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August 31, 2011

The ultimate Cath Kidston purchase – her country home

Filed under: Latest News — Four Communications @ 9:19 am

Jackson-Stops & Staff, Cirencester, has completed the sale of Trillgate Farm, a 17th-century Cotswold farmhouse, the former country home of British fashion designer Cath Kidston, and her music producer husband, Hugh Padgham.

The farmhouse, with its mullion windows, high ceilings and flagstone floors, has a light and spacious interior. Bursting with rustic charm and paraphernalia collected at car boot sales and markets, an emphasis on ‘soft colours’ allow these key features to shine.

Cath Kidston said: “We decorated it in quite a low-key way. I like plain walls in lighter colours with complementing florals. Upstairs there are a lot of Cath Kidston fabrics, vintage finds and an antique four-poster bed which my sister lent to me.”

The seven bedroom stone-built house is set in three acres of gardens and grounds with a small orchard, wild flower garden and a croquet lawn among the many delights. Trillgate Farm stands alone at the head of the peaceful Slad Valley, a valley immortalised in the writings of the author ‘Laurie Lee’ (Cider with Rosie), and offering views largely unchanged in the last 100 years.

Unsurprisingly, and even with a list price of £1.75 million, this classic property laced with Cath Kidston magic did not remain on the market for long. Following the sale of Trillgate Farm, the couple moved closer to nearby Painswick, a small Cotswold town recently experiencing something of a reawakening – albeit a quiet, unassuming one.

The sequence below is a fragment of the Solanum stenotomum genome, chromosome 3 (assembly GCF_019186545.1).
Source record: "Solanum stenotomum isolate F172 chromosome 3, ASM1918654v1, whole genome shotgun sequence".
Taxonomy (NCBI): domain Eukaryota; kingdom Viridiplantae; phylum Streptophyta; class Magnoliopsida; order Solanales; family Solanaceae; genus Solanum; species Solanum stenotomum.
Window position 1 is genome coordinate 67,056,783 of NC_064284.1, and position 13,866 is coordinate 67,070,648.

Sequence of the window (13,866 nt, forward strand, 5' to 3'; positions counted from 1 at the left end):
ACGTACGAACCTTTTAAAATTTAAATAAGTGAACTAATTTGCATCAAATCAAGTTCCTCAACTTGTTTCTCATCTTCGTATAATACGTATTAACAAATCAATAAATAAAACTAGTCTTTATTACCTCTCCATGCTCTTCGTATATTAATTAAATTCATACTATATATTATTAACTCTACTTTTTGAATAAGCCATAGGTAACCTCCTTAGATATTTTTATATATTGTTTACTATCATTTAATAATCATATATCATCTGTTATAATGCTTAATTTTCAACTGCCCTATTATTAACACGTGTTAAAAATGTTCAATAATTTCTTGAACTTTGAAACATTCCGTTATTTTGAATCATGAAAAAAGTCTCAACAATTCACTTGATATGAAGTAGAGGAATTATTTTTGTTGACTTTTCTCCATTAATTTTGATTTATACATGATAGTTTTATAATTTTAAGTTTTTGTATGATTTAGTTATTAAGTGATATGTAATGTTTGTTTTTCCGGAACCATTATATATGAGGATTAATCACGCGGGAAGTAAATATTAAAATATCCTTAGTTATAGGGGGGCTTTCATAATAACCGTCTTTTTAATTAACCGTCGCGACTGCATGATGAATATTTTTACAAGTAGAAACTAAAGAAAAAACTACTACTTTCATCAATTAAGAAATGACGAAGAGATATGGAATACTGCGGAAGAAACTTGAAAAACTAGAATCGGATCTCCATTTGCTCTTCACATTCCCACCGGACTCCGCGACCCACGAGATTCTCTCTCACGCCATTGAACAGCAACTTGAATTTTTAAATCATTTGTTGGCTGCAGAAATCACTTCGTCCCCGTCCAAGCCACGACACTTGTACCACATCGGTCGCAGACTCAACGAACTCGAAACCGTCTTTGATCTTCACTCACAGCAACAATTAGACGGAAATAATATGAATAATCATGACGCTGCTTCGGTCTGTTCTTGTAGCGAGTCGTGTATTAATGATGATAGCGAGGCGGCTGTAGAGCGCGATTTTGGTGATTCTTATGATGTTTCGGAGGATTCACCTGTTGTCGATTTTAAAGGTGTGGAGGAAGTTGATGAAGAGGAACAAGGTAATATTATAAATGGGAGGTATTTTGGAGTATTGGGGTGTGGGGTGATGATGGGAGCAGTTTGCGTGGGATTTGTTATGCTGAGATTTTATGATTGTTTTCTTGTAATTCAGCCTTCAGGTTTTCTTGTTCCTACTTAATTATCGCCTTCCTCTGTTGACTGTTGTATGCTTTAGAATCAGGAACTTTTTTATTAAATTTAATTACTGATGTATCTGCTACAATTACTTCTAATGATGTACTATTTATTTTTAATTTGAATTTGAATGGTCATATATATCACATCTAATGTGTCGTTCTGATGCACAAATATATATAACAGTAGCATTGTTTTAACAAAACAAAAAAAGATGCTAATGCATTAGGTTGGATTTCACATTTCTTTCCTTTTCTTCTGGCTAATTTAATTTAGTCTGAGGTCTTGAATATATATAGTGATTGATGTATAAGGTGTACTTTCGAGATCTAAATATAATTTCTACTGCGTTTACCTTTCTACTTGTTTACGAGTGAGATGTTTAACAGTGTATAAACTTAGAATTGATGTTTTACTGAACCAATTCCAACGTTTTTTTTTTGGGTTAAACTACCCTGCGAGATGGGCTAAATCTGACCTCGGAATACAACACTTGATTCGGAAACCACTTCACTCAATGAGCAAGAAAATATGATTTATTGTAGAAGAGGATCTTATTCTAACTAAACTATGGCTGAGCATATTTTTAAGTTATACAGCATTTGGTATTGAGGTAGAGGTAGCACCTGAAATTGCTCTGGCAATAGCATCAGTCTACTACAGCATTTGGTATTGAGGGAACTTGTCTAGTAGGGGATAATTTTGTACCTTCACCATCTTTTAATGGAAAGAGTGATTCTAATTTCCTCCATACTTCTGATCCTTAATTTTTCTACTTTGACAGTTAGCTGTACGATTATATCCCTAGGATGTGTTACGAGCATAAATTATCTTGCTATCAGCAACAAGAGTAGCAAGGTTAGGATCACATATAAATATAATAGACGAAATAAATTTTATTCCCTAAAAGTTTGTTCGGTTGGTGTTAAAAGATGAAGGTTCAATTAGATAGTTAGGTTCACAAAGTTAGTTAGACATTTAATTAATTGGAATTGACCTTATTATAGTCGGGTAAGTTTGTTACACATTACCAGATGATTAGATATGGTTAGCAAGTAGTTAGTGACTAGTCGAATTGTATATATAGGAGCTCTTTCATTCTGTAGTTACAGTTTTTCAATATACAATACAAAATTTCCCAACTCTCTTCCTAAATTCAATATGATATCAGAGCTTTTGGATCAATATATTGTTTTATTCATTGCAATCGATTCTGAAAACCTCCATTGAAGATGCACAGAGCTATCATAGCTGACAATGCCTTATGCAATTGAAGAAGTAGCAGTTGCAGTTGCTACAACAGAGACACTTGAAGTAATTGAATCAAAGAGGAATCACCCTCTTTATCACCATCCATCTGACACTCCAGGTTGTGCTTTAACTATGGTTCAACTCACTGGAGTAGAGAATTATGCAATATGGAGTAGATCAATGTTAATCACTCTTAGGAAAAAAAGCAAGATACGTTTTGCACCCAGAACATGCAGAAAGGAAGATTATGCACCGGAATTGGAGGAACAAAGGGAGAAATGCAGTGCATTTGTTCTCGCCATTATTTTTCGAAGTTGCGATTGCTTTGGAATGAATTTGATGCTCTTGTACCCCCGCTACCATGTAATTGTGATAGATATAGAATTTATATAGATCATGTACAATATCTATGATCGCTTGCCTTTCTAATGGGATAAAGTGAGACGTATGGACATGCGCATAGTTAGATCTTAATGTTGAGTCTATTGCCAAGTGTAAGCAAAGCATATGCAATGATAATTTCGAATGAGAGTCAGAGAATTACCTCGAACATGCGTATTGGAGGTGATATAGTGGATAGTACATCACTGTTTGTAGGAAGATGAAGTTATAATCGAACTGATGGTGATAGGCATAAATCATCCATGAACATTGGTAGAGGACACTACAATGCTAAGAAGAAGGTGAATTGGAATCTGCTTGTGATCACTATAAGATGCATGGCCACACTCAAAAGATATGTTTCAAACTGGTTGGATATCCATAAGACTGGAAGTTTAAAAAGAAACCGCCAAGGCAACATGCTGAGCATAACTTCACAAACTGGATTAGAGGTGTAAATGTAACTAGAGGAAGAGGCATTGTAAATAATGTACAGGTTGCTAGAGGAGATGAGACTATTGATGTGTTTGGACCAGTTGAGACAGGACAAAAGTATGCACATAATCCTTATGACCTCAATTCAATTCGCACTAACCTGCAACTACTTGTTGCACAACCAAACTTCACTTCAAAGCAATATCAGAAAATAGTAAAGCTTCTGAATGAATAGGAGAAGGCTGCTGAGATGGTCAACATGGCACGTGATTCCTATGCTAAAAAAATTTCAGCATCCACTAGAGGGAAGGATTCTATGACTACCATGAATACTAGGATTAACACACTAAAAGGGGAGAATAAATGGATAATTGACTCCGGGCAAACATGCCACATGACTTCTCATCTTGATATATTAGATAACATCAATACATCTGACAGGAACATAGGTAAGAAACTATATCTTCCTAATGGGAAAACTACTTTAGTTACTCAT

A former wool town often described as the ‘Queen of the Cotswolds’ because of its large limestone buildings, Painswick has largely eluded the glamour of the rich and famous ‘invading’ other parts of Gloucestershire. That is despite the presence of the novelist Jilly Cooper and designer Lulu Guinness, residing in neighbouring valleys.

“A lot of interesting and clever people live around Painswick,” confirms Jamie Dalrymple Hamilton, Director of Jackson-Stops & Staff, Cirencester.

Legend has it that local flea markets first inspired Cath Kidston to set up shop in Clarendon Cross in London in 1993, years before her brand achieved the global reach of today. Indeed, Cath Kidston cites quaint shops as one of the key attractions of this ‘sleepy village’, and shares an appreciation of the fact that the area isn’t “filled with smart shops selling useless things.”

Serendipity aside, the village now also hosts a number of events and festivals, the largest of which is the Painswick Wearable Art Festival. Conceived to be for fashion what Hay-on-Wye is for books, this year’s event attracted nearly five thousand visitors and 70 wearable entries. In only its second year, the festival counts Plum Sykes as Patron, with Dan Chadwick and artist Grayson Perry among the judging panel.